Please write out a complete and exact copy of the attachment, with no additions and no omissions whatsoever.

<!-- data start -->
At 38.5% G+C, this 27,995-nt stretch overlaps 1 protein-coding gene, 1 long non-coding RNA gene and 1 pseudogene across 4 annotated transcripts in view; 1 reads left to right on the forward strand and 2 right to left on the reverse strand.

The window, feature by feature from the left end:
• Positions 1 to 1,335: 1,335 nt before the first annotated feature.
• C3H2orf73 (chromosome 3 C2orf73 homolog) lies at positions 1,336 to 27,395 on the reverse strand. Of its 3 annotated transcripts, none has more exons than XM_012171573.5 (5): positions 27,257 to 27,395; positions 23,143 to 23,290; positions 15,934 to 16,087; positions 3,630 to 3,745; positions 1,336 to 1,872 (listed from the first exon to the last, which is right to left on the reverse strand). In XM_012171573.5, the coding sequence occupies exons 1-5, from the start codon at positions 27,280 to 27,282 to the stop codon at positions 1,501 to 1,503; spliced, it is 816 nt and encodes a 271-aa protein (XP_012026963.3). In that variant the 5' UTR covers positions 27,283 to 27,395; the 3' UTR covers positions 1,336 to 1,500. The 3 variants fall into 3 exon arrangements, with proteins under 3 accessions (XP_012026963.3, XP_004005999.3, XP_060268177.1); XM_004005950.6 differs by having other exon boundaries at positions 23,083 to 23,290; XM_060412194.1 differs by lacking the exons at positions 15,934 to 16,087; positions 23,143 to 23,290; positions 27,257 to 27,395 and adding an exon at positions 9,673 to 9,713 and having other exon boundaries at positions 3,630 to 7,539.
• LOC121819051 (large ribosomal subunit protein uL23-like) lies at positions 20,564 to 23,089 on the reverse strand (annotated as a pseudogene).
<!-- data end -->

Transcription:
At 38.5% G+C, this 27,995-nt stretch overlaps 1 protein-coding gene, 1 long non-coding RNA gene and 1 pseudogene across 4 annotated transcripts in view; 1 reads left to right on the forward strand and 2 right to left on the reverse strand.

The window, feature by feature from the left end:
• Positions 1 to 1,335: 1,335 nt before the first annotated feature.
• C3H2orf73 (chromosome 3 C2orf73 homolog) lies at positions 1,336 to 27,395 on the reverse strand. Of its 3 annotated transcripts, none has more exons than XM_012171573.5 (5): positions 27,257 to 27,395; positions 23,143 to 23,290; positions 15,934 to 16,087; positions 3,630 to 3,745; positions 1,336 to 1,872 (listed from the first exon to the last, which is right to left on the reverse strand). In XM_012171573.5, the coding sequence occupies exons 1-5, from the start codon at positions 27,280 to 27,282 to the stop codon at positions 1,501 to 1,503; spliced, it is 816 nt and encodes a 271-aa protein (XP_012026963.3). In that variant the 5' UTR covers positions 27,283 to 27,395; the 3' UTR covers positions 1,336 to 1,500. The 3 variants fall into 3 exon arrangements, with proteins under 3 accessions (XP_012026963.3, XP_004005999.3, XP_060268177.1); XM_004005950.6 differs by having other exon boundaries at positions 23,083 to 23,290; XM_060412194.1 differs by lacking the exons at positions 15,934 to 16,087; positions 23,143 to 23,290; positions 27,257 to 27,395 and adding an exon at positions 9,673 to 9,713 and having other exon boundaries at positions 3,630 to 7,539.
• LOC121819051 (large ribosomal subunit protein uL23-like) lies at positions 20,564 to 23,089 on the reverse strand (annotated as a pseudogene).